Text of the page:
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Veterans

Volume 449: debated on Wednesday 19 July 2006

To ask the Secretary of State for Defence what assessment he has made of the possible barriers that veterans face when attempting to access (a) housing and (b) employment on leaving the armed forces. (84858)

We are working closely with the Department for Committees and Local Government to enable service personnel to qualify under the “local connection” provisions of the Housing Act 1996, in order to overcome the barriers common to both servicemen and their civilian counterparts in access to affordable or social housing. The Joint Service Housing Advice Office offers advice and information about mortgages and affordable home ownership solutions including shared equity schemes. For those single personnel in danger of homelessness, it can facilitate access to temporary accommodation.

The success of Service leavers who use the career transition partnership as part of their resettlement preparation in securing employment after discharge—over 50 per cent. within one month of discharge, rising to over 95 per cent. six months after departure—suggests that there are few barriers to employment of most service personnel. Coaching provided by the Partnership often gives service leavers a competitive edge over other candidates and many of the personal attributes inherent in service culture are highly prized by civilian employers.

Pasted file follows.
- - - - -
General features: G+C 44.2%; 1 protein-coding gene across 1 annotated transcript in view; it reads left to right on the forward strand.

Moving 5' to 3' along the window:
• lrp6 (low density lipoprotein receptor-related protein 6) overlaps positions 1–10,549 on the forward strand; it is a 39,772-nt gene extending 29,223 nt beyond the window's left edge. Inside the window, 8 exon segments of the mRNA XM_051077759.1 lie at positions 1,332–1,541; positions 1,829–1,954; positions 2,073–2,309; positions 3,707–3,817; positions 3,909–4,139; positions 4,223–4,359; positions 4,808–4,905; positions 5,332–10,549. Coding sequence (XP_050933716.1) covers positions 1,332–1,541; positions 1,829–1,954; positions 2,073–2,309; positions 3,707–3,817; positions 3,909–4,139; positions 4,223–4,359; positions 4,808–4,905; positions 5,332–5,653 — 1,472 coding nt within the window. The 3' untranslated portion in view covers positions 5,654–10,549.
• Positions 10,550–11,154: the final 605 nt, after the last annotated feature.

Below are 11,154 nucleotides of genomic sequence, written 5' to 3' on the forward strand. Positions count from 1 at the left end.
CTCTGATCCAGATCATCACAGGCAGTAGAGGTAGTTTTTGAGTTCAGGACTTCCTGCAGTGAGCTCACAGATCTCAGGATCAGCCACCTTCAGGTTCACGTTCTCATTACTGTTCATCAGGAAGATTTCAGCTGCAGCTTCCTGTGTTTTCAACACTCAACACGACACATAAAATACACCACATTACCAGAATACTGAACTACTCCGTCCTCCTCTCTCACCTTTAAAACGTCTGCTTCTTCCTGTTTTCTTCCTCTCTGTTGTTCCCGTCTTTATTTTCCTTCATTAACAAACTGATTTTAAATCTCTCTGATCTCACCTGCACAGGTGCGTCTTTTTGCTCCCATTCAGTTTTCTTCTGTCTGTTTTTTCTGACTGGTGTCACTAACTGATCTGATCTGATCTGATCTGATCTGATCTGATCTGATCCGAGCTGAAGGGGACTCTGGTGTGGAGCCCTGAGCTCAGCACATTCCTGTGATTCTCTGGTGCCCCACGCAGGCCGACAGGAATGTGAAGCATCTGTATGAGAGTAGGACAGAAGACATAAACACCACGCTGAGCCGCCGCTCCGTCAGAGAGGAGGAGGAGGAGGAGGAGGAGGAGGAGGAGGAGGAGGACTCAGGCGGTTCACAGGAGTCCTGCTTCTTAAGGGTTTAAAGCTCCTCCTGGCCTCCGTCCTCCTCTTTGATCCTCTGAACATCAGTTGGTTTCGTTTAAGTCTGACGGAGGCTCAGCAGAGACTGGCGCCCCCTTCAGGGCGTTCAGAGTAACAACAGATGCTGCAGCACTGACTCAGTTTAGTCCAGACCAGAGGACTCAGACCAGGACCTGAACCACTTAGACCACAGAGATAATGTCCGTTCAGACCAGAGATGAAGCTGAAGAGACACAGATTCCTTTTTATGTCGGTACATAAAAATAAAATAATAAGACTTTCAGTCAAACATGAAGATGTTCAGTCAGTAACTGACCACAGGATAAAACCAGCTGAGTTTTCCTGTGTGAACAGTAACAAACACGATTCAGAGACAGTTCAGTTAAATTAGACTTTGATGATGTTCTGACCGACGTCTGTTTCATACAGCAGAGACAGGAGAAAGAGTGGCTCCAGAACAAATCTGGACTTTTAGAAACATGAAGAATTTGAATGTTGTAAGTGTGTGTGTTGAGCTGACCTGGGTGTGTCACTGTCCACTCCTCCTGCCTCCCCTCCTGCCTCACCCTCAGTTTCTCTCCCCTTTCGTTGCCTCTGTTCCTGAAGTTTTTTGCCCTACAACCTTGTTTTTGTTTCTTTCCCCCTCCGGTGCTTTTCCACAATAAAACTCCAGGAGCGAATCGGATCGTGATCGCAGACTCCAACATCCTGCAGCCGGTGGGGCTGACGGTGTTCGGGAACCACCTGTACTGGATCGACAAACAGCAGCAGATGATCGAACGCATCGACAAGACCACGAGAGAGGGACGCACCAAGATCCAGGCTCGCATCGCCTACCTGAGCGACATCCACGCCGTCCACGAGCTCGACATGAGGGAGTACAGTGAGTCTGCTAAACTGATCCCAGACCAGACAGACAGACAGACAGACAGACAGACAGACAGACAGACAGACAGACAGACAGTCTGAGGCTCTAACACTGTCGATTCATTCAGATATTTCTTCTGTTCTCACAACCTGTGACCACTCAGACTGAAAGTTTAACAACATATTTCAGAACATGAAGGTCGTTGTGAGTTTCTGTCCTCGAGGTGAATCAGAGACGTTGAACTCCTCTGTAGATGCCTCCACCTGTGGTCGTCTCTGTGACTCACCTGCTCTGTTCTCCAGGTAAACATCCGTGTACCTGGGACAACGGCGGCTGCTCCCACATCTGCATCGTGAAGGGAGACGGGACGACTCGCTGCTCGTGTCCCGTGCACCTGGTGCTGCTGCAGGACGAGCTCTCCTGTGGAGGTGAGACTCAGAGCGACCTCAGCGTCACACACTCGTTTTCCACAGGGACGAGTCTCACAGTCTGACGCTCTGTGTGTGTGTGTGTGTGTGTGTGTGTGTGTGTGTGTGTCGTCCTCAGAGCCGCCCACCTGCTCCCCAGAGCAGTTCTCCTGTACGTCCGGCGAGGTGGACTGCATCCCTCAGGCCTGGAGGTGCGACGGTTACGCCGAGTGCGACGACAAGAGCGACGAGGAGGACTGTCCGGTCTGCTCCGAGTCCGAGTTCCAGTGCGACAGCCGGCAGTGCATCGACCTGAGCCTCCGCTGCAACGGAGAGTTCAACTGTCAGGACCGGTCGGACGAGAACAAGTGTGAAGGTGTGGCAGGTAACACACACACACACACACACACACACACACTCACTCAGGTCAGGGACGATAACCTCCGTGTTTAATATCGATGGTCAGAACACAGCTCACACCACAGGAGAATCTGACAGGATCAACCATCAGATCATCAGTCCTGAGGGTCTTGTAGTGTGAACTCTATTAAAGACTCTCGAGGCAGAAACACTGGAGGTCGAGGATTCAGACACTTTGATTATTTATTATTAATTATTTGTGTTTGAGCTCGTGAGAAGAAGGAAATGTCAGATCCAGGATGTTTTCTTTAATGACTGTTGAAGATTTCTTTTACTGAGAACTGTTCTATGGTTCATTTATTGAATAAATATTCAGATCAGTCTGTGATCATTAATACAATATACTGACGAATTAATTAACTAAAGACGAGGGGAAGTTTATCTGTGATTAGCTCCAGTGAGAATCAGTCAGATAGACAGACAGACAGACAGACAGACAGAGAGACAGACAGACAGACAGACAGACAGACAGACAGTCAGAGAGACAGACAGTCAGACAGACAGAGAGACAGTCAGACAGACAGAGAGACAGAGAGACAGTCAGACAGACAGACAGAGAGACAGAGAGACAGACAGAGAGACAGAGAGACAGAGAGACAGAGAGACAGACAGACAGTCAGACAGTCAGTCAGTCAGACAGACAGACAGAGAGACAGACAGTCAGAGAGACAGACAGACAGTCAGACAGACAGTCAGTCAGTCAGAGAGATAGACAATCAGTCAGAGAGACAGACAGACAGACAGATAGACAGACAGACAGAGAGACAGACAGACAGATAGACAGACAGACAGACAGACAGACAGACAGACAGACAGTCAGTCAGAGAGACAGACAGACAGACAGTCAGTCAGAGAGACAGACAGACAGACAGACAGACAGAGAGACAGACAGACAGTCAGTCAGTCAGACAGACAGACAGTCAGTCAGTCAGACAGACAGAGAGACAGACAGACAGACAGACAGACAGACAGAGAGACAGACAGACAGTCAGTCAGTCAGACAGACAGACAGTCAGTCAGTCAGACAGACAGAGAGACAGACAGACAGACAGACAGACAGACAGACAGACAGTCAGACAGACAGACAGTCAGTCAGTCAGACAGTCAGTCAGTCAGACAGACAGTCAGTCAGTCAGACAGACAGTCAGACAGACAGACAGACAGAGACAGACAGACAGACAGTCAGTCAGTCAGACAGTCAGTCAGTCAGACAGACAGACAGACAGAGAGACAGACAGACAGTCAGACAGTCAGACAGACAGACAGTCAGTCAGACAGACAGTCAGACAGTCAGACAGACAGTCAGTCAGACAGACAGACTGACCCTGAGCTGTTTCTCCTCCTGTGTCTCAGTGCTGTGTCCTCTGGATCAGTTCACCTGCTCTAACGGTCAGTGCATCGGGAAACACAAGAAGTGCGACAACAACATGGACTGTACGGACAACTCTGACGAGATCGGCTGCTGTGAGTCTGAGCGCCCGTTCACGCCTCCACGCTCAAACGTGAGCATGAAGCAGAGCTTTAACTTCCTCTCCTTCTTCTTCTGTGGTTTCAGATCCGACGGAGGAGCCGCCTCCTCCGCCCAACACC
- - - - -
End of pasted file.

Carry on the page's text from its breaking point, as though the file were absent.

The Career Transition Partnership has an effective marketing arm that carefully targets prospective employers who can offer quality jobs to service leavers. Its marketing strategy includes dispelling negative misconceptions about service personnel and their ability to adapt to the civilian workplace. Employers who engage service leavers are seldom disappointed and tend to seek more when vacancies arise.

Individuals who depart under early service leaver arrangements may face more of a challenge. Those that discharge from recruit and basic professional training establishments before completing courses of instruction are unlikely to have gained the transferable competencies and professional qualifications of those service personnel who have entered productive military service. They therefore are more likely to have to contend with the same barriers to employment as confront civilians with a comparable lack of marketable skills. However, on discharge all ex-regular military personnel, regardless of age, have immediate access to the Department of Work and Pensions new deal, which includes occupational and basic skills training.